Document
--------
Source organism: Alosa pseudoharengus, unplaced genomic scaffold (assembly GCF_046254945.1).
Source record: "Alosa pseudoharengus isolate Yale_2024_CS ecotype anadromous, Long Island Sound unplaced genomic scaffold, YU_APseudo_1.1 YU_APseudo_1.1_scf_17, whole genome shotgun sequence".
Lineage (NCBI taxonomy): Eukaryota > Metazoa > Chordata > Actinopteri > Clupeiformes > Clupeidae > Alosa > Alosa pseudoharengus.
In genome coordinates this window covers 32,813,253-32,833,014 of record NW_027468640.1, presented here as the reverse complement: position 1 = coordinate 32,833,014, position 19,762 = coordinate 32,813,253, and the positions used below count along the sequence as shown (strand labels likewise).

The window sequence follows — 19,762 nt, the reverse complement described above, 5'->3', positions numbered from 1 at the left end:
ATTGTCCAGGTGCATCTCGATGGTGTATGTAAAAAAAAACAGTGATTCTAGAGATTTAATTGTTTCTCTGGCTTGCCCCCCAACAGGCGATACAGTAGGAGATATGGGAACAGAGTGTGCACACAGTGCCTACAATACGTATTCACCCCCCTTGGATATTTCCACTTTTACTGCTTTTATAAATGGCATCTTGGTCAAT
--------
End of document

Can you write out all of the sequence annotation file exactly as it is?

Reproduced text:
Source organism: Alosa pseudoharengus, unplaced genomic scaffold (assembly GCF_046254945.1).
Source record: "Alosa pseudoharengus isolate Yale_2024_CS ecotype anadromous, Long Island Sound unplaced genomic scaffold, YU_APseudo_1.1 YU_APseudo_1.1_scf_17, whole genome shotgun sequence".
Lineage (NCBI taxonomy): Eukaryota > Metazoa > Chordata > Actinopteri > Clupeiformes > Clupeidae > Alosa > Alosa pseudoharengus.
In genome coordinates this window covers 32,813,253-32,833,014 of record NW_027468640.1, presented here as the reverse complement: position 1 = coordinate 32,833,014, position 19,762 = coordinate 32,813,253, and the positions used below count along the sequence as shown (strand labels likewise).

The window sequence follows — 19,762 nt, the reverse complement described above, 5'->3', positions numbered from 1 at the left end:
ATTGTCCAGGTGCATCTCGATGGTGTATGTAAAAAAAAACAGTGATTCTAGAGATTTAATTGTTTCTCTGGCTTGCCCCCCAACAGGCGATACAGTAGGAGATATGGGAACAGAGTGTGCACACAGTGCCTACAATACGTATTCACCCCCCTTGGATATTTCCACTTTTACTGCTTTTATAAATGGCATCTTGGTCAAT